and their assosciated interconnects reached the point where the 4004 and later 8008 chips were born. However the path to those chips had started years before.


Allison

CP/M User
April 21st, 2005, 12:10 PM
"Allison" wrote:

>> Instead they insist that the TI 99/4A came out in 1979
>> which is a mistake & that the TI 99/4A is a 16bit computer
>> & the TI 99/4 was an 8bit!

> The TI9900 (chip) is a 16 bitter, one of the first. The TI99/4
> (and 4a) are based on the TI9900 chip and therefore 16bit.
> Now here's the twist as a cost reduction the 99/4 computer
> series had logic to trnaslate the 16bit data bus into two
> sequential 8bit reads/writes to 8 bit wide memory and IO.
> However the CPU is 16bit. The closest analogue to that is
> the intel 8086 and the 8088 as they are the same chip
> programatically but the bus interface differes. There are
> others that could do either 8 or 16bit such as the DEC T-11
> wich was base PDP-11 on a single 40pin dip. The last odditiy
> for is the Z280 wich is really an 8bit (z80) cpu but has the
> ability to be either an 8bit bus or 16 bit bus for performance.

> So it's easy for the non technical to not understand bus
> interface size and cpu data width.

Yes, I since come to realise the original TI 99/4 uses a 16bit processor while dealing with the 8bit reading & writing. Unfortunately, oldcomputers.com doesn't seem to acknowledge the two different machines - which is what I'm more fussed about. If you're into your Star Trek it's a bit like comparing Kirk's Enterprise & Enterprise A, they may look the same, but were two different ships (if you eliminate the cosmetic changes between movies!).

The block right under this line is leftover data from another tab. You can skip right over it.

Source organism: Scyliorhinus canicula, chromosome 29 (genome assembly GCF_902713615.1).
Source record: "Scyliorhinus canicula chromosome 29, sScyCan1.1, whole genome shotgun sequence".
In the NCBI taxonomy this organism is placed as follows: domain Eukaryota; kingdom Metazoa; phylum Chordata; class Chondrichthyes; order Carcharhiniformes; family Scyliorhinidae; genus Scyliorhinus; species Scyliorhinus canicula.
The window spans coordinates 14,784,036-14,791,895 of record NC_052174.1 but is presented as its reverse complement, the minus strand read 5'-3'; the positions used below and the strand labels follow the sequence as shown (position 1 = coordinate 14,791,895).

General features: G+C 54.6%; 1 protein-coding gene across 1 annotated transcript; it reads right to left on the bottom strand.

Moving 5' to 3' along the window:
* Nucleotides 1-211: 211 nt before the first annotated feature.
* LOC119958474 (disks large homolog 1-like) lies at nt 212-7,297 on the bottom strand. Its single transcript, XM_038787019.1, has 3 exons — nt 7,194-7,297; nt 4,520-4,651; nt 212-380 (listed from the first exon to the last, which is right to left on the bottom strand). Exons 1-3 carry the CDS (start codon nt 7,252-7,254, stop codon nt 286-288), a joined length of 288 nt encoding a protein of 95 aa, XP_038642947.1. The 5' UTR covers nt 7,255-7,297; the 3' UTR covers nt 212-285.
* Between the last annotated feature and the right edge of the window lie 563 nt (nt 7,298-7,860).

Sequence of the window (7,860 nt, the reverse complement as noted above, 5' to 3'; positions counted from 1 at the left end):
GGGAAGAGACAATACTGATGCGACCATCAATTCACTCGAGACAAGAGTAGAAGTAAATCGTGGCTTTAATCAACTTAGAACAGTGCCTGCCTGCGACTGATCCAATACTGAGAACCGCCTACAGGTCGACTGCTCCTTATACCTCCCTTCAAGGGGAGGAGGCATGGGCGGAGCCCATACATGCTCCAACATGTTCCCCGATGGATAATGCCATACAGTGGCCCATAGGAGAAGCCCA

Cheers,
CP/M User.

carlsson
April 21st, 2005, 03:07 PM
Now here's the twist as a cost reduction the 99/4 computer series had logic to trnaslate the 16bit data bus into two sequential 8bit reads/writes to 8 bit wide memory and IO.
I suppose there were other computers - minis and alike? - that used TMS9900 series to its full power? Would it have meant any improvement in sales of the TI99 computer if Texas Instruments had designed a more expensive machine from the beginning? How about a more powerful Basic, a more direct and 3rd party friendly way to expand the system etc? Probably they were ahead of their time. Would it not have been possible to compensate a little if the 99/4A model had become 99/5 with or without a 99/4 compatibility mode?

Oh well, all computer manufacturers did one thing or another "wrong" in retrospect. I guess it is a result of opening a new branch of trade.